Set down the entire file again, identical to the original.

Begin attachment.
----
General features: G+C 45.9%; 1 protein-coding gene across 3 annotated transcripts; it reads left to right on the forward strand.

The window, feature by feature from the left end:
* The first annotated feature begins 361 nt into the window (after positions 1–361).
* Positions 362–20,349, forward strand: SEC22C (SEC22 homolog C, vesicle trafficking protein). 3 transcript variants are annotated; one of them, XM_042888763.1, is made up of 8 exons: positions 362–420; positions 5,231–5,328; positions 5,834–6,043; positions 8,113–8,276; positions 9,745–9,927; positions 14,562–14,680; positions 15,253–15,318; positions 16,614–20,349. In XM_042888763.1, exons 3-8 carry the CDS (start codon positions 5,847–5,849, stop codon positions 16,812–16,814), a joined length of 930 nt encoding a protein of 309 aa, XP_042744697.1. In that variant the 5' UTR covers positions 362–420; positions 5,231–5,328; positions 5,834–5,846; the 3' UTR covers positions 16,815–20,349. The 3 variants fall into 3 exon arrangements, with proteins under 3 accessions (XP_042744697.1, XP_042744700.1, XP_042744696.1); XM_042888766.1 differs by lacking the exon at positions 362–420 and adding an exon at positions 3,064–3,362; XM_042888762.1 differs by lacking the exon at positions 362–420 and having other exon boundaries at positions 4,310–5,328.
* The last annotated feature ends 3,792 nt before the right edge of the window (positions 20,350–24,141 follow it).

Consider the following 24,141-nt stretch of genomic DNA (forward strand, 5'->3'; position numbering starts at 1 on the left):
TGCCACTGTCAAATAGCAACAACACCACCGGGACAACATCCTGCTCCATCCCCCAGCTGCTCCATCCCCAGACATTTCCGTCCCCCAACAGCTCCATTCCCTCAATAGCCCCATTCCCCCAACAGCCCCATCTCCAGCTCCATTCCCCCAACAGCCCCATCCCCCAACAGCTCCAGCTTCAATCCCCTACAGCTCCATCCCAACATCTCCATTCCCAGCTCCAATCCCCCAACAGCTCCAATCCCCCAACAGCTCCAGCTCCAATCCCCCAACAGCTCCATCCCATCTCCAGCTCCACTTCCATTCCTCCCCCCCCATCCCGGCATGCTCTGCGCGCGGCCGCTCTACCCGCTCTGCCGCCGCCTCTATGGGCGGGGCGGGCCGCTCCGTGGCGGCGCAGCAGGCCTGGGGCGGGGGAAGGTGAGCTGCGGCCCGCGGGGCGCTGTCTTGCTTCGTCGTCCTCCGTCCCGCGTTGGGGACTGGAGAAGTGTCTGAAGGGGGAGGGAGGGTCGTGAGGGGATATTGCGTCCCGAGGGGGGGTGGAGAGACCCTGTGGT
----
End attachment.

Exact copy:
General features: G+C 45.9%; 1 protein-coding gene across 3 annotated transcripts; it reads left to right on the forward strand.

The window, feature by feature from the left end:
* The first annotated feature begins 361 nt into the window (after positions 1–361).
* Positions 362–20,349, forward strand: SEC22C (SEC22 homolog C, vesicle trafficking protein). 3 transcript variants are annotated; one of them, XM_042888763.1, is made up of 8 exons: positions 362–420; positions 5,231–5,328; positions 5,834–6,043; positions 8,113–8,276; positions 9,745–9,927; positions 14,562–14,680; positions 15,253–15,318; positions 16,614–20,349. In XM_042888763.1, exons 3-8 carry the CDS (start codon positions 5,847–5,849, stop codon positions 16,812–16,814), a joined length of 930 nt encoding a protein of 309 aa, XP_042744697.1. In that variant the 5' UTR covers positions 362–420; positions 5,231–5,328; positions 5,834–5,846; the 3' UTR covers positions 16,815–20,349. The 3 variants fall into 3 exon arrangements, with proteins under 3 accessions (XP_042744697.1, XP_042744700.1, XP_042744696.1); XM_042888766.1 differs by lacking the exon at positions 362–420 and adding an exon at positions 3,064–3,362; XM_042888762.1 differs by lacking the exon at positions 362–420 and having other exon boundaries at positions 4,310–5,328.
* The last annotated feature ends 3,792 nt before the right edge of the window (positions 20,350–24,141 follow it).

Consider the following 24,141-nt stretch of genomic DNA (forward strand, 5'->3'; position numbering starts at 1 on the left):
TGCCACTGTCAAATAGCAACAACACCACCGGGACAACATCCTGCTCCATCCCCCAGCTGCTCCATCCCCAGACATTTCCGTCCCCCAACAGCTCCATTCCCTCAATAGCCCCATTCCCCCAACAGCCCCATCTCCAGCTCCATTCCCCCAACAGCCCCATCCCCCAACAGCTCCAGCTTCAATCCCCTACAGCTCCATCCCAACATCTCCATTCCCAGCTCCAATCCCCCAACAGCTCCAATCCCCCAACAGCTCCAGCTCCAATCCCCCAACAGCTCCATCCCATCTCCAGCTCCACTTCCATTCCTCCCCCCCCATCCCGGCATGCTCTGCGCGCGGCCGCTCTACCCGCTCTGCCGCCGCCTCTATGGGCGGGGCGGGCCGCTCCGTGGCGGCGCAGCAGGCCTGGGGCGGGGGAAGGTGAGCTGCGGCCCGCGGGGCGCTGTCTTGCTTCGTCGTCCTCCGTCCCGCGTTGGGGACTGGAGAAGTGTCTGAAGGGGGAGGGAGGGTCGTGAGGGGATATTGCGTCCCGAGGGGGGGTGGAGAGACCCTGTGGT